Funerals and memorial services allow relatives and friends to get together to remember the person who has died. They can be a celebration of the person’s life as well as a chance to say goodbye to them.
You can plan a funeral yourself, but most people prefer to use a funeral director. If you are worried about the cost of the funeral, you can talk to different funeral directors before deciding who to use.
You can get contact details of funeral directors from your local phone book or online. You can find lists of funeral directors at:
- the National Association of Funeral Directors (NAFD)
- the National Society of Allied and Independent Funeral Directors (SAIF).
If you are planning a cremation rather than a burial, you should contact your relative or friend’s GP. They can arrange for a cremation form to be completed. This form needs to be signed by 2 GPs, one who knew your relative or friend and one who did not know them. They may contact you for more information before the form is completed.
You may have very clear ideas about the funeral service and what you would like to include. You can also get ideas from books, online, or from the funeral director. Here are some things to think about when planning a funeral.
Choosing the type of funeral your relative or friend would have wanted
Your relative or friend may have talked about the type of funeral they wanted. They may even have planned their funeral in advance. Some people leave instructions in their will or have a pre-paid funeral plan.
If they have not left instructions, you might like to think about what they would have wanted while you plan. The funeral director can give you advice about things to consider. Talk to other people who knew them and get ideas from them too. Do not feel you have to make all the decisions yourself.
Deciding whether to have a religious or non-religious ceremony
Some people have a strong religious or spiritual faith. You can ask their faith leader to conduct the funeral or religious service.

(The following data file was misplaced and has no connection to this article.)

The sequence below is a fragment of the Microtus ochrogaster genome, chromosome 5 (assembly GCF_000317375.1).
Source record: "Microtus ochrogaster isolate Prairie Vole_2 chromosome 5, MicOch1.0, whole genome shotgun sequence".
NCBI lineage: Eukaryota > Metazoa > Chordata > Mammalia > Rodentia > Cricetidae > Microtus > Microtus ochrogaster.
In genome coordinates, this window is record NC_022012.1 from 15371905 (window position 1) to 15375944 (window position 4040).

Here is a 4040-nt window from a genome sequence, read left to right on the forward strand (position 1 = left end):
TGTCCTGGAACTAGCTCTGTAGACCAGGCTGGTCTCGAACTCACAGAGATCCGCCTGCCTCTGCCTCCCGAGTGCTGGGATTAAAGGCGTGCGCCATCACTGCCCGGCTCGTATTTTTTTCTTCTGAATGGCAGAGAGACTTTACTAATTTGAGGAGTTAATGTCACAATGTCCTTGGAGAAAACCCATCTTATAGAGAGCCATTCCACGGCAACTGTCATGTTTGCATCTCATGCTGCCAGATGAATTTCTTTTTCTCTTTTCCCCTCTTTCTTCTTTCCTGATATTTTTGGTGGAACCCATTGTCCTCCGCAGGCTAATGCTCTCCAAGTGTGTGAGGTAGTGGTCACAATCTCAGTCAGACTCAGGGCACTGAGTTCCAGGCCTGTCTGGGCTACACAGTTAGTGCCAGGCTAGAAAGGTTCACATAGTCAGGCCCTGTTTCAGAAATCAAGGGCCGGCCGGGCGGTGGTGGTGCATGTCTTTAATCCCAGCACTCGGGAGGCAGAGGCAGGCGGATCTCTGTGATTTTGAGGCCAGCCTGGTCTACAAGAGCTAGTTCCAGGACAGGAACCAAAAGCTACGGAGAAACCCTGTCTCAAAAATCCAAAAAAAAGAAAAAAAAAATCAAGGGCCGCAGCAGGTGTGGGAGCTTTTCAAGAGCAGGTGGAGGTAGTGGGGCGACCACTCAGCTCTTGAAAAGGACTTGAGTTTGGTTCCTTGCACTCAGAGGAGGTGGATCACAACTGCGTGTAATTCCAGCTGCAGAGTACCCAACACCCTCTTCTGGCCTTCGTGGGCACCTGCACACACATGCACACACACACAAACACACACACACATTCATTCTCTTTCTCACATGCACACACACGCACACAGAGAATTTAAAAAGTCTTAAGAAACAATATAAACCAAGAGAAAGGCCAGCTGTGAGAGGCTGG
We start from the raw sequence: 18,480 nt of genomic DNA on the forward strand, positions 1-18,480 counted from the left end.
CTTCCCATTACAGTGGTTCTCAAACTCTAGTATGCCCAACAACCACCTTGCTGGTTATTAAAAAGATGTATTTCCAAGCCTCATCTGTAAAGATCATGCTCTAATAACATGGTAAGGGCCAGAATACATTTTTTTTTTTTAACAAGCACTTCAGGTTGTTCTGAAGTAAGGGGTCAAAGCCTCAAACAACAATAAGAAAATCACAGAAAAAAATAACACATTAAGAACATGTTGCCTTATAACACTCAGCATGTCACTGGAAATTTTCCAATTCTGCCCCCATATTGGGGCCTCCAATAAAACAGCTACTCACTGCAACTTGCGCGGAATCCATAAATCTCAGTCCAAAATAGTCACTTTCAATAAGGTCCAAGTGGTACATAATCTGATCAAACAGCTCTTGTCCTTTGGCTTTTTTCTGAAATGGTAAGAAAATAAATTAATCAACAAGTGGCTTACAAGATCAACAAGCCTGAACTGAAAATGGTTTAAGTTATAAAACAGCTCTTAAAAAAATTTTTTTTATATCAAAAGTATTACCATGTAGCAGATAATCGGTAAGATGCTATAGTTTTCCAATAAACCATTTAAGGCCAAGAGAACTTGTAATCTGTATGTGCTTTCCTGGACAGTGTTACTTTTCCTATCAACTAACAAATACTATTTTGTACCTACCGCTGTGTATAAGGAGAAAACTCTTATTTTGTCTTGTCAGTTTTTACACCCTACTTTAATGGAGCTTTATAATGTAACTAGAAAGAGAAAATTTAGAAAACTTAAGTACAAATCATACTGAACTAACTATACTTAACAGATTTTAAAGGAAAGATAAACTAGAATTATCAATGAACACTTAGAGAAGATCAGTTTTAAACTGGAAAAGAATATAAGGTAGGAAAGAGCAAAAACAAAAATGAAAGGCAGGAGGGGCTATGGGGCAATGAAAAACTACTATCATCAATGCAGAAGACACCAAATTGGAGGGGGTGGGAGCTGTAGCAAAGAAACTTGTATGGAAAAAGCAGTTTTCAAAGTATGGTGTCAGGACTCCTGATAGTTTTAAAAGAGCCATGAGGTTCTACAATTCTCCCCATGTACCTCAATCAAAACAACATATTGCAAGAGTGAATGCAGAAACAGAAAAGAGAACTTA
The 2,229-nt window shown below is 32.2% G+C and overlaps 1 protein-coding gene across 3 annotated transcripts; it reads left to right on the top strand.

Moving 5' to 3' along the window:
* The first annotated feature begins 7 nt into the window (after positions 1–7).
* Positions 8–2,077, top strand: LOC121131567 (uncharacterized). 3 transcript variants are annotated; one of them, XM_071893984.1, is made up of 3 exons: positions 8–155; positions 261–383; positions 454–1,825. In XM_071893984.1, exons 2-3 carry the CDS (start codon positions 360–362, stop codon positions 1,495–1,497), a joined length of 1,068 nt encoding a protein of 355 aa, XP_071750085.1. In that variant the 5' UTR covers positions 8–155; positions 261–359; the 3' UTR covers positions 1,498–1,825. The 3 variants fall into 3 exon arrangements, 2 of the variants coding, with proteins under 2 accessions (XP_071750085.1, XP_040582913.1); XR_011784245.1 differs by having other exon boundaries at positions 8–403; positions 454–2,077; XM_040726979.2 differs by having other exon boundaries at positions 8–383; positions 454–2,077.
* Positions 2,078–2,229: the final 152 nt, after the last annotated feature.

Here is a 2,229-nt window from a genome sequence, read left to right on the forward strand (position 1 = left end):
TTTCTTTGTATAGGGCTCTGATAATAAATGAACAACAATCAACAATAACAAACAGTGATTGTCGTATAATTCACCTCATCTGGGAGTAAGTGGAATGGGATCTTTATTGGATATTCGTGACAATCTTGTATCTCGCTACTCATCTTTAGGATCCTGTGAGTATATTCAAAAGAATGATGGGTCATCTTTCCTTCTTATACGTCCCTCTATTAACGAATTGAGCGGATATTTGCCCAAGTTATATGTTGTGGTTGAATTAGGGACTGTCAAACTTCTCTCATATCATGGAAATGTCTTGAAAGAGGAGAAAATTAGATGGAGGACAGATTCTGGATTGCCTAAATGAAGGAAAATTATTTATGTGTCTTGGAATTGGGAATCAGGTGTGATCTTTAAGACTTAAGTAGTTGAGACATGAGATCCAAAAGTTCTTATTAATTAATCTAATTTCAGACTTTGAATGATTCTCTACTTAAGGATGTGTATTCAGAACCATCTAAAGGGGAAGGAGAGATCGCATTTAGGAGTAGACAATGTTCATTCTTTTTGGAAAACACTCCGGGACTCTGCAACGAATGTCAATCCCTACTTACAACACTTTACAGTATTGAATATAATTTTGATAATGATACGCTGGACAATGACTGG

Some people have no religious beliefs, and live their lives as humanists, agnostics, or atheists. A relative or friend can lead the funeral service, or you can ask a humanist official to conduct a non-religious ceremony. Your funeral director can give you more information about this.
Deciding where to have the funeral service
Some people have a clear idea of where they want to have the funeral or memorial service. A funeral, religious service, or spiritual service can be held wherever you like.
Services are often held in a place of worship, at a funeral home, or at a crematorium.
They can be held in other places if you prefer, such as in your relative or friend’s home, or a favourite place they liked to visit.
Deciding whether to have a burial or a cremation
After the memorial service, the person’s body is cremated or buried.
A cremation takes place in a crematorium. Your relative or friend may have talked to you about what to do with their ashes. You can collect the ashes and follow their wishes when you are ready.
A burial is usually in a cemetery or other official burial place. It is also possible for people to be buried in other places, such as a garden or woodland.
If you want to bury someone on a property you own or in a place they loved, you can get information from the Natural Death Centre.